The Modern Workplace Was Built for White Men— If We Don't Diversify the Brains Behind AI, The Future of Work Will Be Built for Them Too
Making AI Work for Everyone
Most experts agree that AI will revolutionize the workplace. What's less clear is whether it will be for better or worse.
Many of these same experts argue that although machine learning will automate many tasks currently done by humans, it will also create a number of new roles.
But if AI is really going to do more good than harm, we need to diversify the brains behind it.
As Artificial Intelligence Reporter Karen Hao explains, the AI industry has a severe lack of diversity:
- "Women account for only 18% of authors at leading AI conferences, 20% of AI professorships, and 15% and 10% of research staff at Facebook and Google, respectively.
- Racial diversity is even worse: black workers represent only 2.5% of Google's entire workforce and 4% of Facebook's and Microsoft's."
Why does this matter? We know all too well how technology designed by and for one small group can end up hurting the rest of us.
As Hao points out, AI has already succumb to several of its creators biases:
- Devaluing women's résumés
- Perpetuating employment and housing discrimination
- Enshrining racist policing practices and prison convictions
We should be using AI to build a better and more inclusive workplace, not to further enshrine the biases of the white men who have the privilege of creating it.
Curious about the world we could create with more diverse minds shaping the future of AI?
- Check out Valla Vikili's latest for Quartz, "The future of work will be far less frightening when there's more women in AI"
- Join us FRIDAY. 9/27 to learn how you can use AI for good at work. Just educating yourself about AI and its potential is a great first step in ensuring it's used fairly (even if you're not going to make a career pivot into machine learning anytime soon).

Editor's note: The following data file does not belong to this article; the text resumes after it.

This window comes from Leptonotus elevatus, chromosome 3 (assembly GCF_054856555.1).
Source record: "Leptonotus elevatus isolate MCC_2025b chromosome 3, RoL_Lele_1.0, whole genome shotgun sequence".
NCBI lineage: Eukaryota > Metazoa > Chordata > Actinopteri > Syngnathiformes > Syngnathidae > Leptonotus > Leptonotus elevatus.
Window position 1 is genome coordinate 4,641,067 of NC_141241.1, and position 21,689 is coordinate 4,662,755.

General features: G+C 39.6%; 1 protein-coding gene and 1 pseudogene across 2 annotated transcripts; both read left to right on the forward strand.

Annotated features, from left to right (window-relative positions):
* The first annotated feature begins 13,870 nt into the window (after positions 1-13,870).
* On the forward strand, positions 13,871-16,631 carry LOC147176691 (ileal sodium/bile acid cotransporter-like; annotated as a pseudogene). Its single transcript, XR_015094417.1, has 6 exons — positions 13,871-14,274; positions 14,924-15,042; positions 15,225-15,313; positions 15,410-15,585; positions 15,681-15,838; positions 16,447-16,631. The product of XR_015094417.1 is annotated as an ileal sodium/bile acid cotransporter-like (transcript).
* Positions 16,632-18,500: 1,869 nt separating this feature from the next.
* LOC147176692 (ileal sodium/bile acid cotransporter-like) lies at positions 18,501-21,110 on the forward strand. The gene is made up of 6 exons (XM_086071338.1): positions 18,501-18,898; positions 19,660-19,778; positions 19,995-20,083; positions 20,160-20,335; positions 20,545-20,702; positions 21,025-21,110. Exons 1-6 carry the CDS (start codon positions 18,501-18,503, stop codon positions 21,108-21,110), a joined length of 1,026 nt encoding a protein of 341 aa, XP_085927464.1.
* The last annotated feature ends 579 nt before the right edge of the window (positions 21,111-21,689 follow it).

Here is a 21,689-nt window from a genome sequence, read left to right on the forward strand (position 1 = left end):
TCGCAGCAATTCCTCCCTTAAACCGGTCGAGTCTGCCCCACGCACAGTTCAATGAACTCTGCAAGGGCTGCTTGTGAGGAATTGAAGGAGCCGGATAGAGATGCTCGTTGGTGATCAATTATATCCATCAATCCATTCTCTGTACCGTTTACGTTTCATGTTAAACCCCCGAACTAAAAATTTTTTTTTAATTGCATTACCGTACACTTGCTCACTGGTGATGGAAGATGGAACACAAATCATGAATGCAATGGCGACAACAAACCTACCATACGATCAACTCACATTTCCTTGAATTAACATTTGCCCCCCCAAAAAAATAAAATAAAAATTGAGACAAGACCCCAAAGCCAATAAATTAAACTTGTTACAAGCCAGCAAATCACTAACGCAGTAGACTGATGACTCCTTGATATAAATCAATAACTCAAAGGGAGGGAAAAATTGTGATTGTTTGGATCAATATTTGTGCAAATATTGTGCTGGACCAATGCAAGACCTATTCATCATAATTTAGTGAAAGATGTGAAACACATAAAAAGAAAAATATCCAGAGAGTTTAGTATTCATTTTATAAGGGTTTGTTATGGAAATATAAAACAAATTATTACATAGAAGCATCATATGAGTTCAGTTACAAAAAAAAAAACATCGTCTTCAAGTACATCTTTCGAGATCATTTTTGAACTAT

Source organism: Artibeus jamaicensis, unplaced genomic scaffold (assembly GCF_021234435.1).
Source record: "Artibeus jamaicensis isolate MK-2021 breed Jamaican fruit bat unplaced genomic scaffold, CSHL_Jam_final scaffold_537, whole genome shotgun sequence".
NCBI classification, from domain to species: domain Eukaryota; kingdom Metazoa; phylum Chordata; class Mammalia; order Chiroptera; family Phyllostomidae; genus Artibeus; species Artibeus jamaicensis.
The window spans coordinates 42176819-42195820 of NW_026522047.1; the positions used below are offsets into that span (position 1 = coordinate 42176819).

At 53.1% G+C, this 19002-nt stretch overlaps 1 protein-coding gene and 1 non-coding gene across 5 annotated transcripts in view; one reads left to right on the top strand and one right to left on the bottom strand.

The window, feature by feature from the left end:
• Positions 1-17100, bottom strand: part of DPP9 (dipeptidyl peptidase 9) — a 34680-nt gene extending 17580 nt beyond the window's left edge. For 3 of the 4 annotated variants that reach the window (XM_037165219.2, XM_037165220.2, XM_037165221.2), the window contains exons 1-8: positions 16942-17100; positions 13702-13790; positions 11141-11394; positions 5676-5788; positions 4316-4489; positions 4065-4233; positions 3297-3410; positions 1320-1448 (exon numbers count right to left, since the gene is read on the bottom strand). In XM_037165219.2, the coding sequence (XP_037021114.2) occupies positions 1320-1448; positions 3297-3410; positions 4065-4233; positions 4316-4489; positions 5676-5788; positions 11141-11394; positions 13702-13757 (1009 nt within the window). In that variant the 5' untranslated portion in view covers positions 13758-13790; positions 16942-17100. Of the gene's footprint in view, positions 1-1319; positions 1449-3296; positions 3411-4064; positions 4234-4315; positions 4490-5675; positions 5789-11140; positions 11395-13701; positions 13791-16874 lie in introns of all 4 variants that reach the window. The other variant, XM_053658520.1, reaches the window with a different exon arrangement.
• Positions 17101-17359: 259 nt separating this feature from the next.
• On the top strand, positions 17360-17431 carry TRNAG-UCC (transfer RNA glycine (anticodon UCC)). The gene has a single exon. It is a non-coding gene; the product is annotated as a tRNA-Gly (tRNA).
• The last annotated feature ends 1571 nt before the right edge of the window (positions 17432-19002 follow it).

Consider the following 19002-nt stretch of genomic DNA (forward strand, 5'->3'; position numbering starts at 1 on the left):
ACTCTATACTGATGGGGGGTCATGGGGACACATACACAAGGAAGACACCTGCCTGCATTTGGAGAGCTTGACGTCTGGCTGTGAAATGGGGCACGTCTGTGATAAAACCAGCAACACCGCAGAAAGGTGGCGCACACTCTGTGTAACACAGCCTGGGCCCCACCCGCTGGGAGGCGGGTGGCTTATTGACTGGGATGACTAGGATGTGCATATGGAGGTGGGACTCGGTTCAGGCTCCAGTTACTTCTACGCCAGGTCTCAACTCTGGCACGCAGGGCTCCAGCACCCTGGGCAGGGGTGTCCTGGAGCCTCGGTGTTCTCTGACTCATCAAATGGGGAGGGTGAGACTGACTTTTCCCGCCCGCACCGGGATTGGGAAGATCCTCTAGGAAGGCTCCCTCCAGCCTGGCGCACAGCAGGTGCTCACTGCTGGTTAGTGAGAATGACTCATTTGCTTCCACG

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The pandemic's impact on collaborative software company Quip's technical recruiting team started slowly.
First, their roster of engineering interviewers started to dwindle as rising concerns about COVID-19 led some of them to start working from home in January and February, remembers technical recruiter Grace Kim. "We needed to rethink how we conducted our onsite interviews with a limited pool," she says.
Brittany Boardman went to her first interview with Stack Overflow without expecting much.
"I'm not technical, I'm not an engineer. And I wasn't necessarily looking [for a new job]. But Stack just blew me away," says Brittany of her first exposure to the company behind the world's largest and most trusted software developer and technologist community. "The people I met that day seemed like they genuinely liked coming to work. There was this cohesive belief in what the company was doing. I was converted pretty quickly after that interview—Stack was somewhere I wanted to join."
7 Tips from SoftwareONE's Khristy Young
Khristy Young is used to working hard.
She came to the U.S. from the Philippines at 19, computer science degree in hand, and landed her first job in tech, working in frontline support, at 21.
Balancing two full-time jobs — as a mom and [insert your title here] — has never been easy. Add to that the stress of the holiday season and a global pandemic, and your brain may well feel ready to explode.
If you're feeling overwhelmed these days, you're not alone. Hear how Ping Del Giudice, Director of Revenue Operations at Chainalysis and mother of two, has been coping amidst the chaos. (Spoiler alert: she's perfected her multitasking skills.)
What are your best work-life integration tips during this challenging time? Let us know in the comments.
Learn more about Chainalysis' culture here!